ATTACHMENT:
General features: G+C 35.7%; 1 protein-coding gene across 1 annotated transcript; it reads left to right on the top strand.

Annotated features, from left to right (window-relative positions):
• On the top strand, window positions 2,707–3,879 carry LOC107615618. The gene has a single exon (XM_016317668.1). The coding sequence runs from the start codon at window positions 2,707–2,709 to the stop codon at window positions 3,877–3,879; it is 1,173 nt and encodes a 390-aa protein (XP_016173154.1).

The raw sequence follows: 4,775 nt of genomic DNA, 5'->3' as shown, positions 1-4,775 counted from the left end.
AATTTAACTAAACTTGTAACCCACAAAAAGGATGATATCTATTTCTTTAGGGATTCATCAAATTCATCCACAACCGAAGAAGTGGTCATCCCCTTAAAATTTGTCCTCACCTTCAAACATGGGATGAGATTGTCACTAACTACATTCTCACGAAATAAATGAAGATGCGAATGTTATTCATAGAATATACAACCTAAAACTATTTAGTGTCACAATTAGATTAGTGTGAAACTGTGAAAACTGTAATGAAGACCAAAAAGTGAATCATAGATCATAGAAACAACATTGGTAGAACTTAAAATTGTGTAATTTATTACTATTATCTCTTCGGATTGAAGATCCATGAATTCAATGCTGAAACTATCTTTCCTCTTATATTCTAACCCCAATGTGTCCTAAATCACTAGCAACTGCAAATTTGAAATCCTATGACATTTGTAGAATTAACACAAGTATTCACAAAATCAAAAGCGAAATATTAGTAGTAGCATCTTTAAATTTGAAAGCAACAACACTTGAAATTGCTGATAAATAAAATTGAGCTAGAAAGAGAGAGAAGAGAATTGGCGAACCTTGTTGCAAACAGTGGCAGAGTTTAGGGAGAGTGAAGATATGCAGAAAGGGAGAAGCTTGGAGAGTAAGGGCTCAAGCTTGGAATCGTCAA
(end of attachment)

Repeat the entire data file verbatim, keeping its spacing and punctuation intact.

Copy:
General features: G+C 35.7%; 1 protein-coding gene across 1 annotated transcript; it reads left to right on the top strand.

Annotated features, from left to right (window-relative positions):
• On the top strand, window positions 2,707–3,879 carry LOC107615618. The gene has a single exon (XM_016317668.1). The coding sequence runs from the start codon at window positions 2,707–2,709 to the stop codon at window positions 3,877–3,879; it is 1,173 nt and encodes a 390-aa protein (XP_016173154.1).

The raw sequence follows: 4,775 nt of genomic DNA, 5'->3' as shown, positions 1-4,775 counted from the left end.
AATTTAACTAAACTTGTAACCCACAAAAAGGATGATATCTATTTCTTTAGGGATTCATCAAATTCATCCACAACCGAAGAAGTGGTCATCCCCTTAAAATTTGTCCTCACCTTCAAACATGGGATGAGATTGTCACTAACTACATTCTCACGAAATAAATGAAGATGCGAATGTTATTCATAGAATATACAACCTAAAACTATTTAGTGTCACAATTAGATTAGTGTGAAACTGTGAAAACTGTAATGAAGACCAAAAAGTGAATCATAGATCATAGAAACAACATTGGTAGAACTTAAAATTGTGTAATTTATTACTATTATCTCTTCGGATTGAAGATCCATGAATTCAATGCTGAAACTATCTTTCCTCTTATATTCTAACCCCAATGTGTCCTAAATCACTAGCAACTGCAAATTTGAAATCCTATGACATTTGTAGAATTAACACAAGTATTCACAAAATCAAAAGCGAAATATTAGTAGTAGCATCTTTAAATTTGAAAGCAACAACACTTGAAATTGCTGATAAATAAAATTGAGCTAGAAAGAGAGAGAAGAGAATTGGCGAACCTTGTTGCAAACAGTGGCAGAGTTTAGGGAGAGTGAAGATATGCAGAAAGGGAGAAGCTTGGAGAGTAAGGGCTCAAGCTTGGAATCGTCAA